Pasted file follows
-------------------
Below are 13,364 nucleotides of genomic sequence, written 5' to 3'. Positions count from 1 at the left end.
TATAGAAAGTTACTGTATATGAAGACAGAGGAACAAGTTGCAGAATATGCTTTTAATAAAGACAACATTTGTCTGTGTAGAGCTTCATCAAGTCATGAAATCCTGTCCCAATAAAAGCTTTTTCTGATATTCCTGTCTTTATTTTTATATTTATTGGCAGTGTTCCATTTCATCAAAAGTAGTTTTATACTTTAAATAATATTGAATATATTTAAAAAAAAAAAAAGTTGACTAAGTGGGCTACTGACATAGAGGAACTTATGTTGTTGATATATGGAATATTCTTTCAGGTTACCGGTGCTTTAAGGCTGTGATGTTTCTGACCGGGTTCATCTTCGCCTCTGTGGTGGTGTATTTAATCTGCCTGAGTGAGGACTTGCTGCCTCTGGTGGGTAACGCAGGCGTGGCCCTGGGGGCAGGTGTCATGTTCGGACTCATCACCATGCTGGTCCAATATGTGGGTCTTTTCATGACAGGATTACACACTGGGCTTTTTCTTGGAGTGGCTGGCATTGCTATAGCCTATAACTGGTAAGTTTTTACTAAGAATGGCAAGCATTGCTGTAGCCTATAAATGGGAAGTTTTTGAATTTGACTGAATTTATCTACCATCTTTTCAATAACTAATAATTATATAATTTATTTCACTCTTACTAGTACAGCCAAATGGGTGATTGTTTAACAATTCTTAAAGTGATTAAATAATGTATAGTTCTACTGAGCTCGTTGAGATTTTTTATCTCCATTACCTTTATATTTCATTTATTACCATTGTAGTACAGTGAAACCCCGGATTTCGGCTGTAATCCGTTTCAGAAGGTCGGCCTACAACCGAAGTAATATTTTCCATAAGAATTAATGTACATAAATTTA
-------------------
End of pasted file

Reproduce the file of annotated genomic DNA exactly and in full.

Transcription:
Below are 13,364 nucleotides of genomic sequence, written 5' to 3'. Positions count from 1 at the left end.
TATAGAAAGTTACTGTATATGAAGACAGAGGAACAAGTTGCAGAATATGCTTTTAATAAAGACAACATTTGTCTGTGTAGAGCTTCATCAAGTCATGAAATCCTGTCCCAATAAAAGCTTTTTCTGATATTCCTGTCTTTATTTTTATATTTATTGGCAGTGTTCCATTTCATCAAAAGTAGTTTTATACTTTAAATAATATTGAATATATTTAAAAAAAAAAAAAGTTGACTAAGTGGGCTACTGACATAGAGGAACTTATGTTGTTGATATATGGAATATTCTTTCAGGTTACCGGTGCTTTAAGGCTGTGATGTTTCTGACCGGGTTCATCTTCGCCTCTGTGGTGGTGTATTTAATCTGCCTGAGTGAGGACTTGCTGCCTCTGGTGGGTAACGCAGGCGTGGCCCTGGGGGCAGGTGTCATGTTCGGACTCATCACCATGCTGGTCCAATATGTGGGTCTTTTCATGACAGGATTACACACTGGGCTTTTTCTTGGAGTGGCTGGCATTGCTATAGCCTATAACTGGTAAGTTTTTACTAAGAATGGCAAGCATTGCTGTAGCCTATAAATGGGAAGTTTTTGAATTTGACTGAATTTATCTACCATCTTTTCAATAACTAATAATTATATAATTTATTTCACTCTTACTAGTACAGCCAAATGGGTGATTGTTTAACAATTCTTAAAGTGATTAAATAATGTATAGTTCTACTGAGCTCGTTGAGATTTTTTATCTCCATTACCTTTATATTTCATTTATTACCATTGTAGTACAGTGAAACCCCGGATTTCGGCTGTAATCCGTTTCAGAAGGTCGGCCTACAACCGAAGTAATATTTTCCATAAGAATTAATGTACATAAATTTA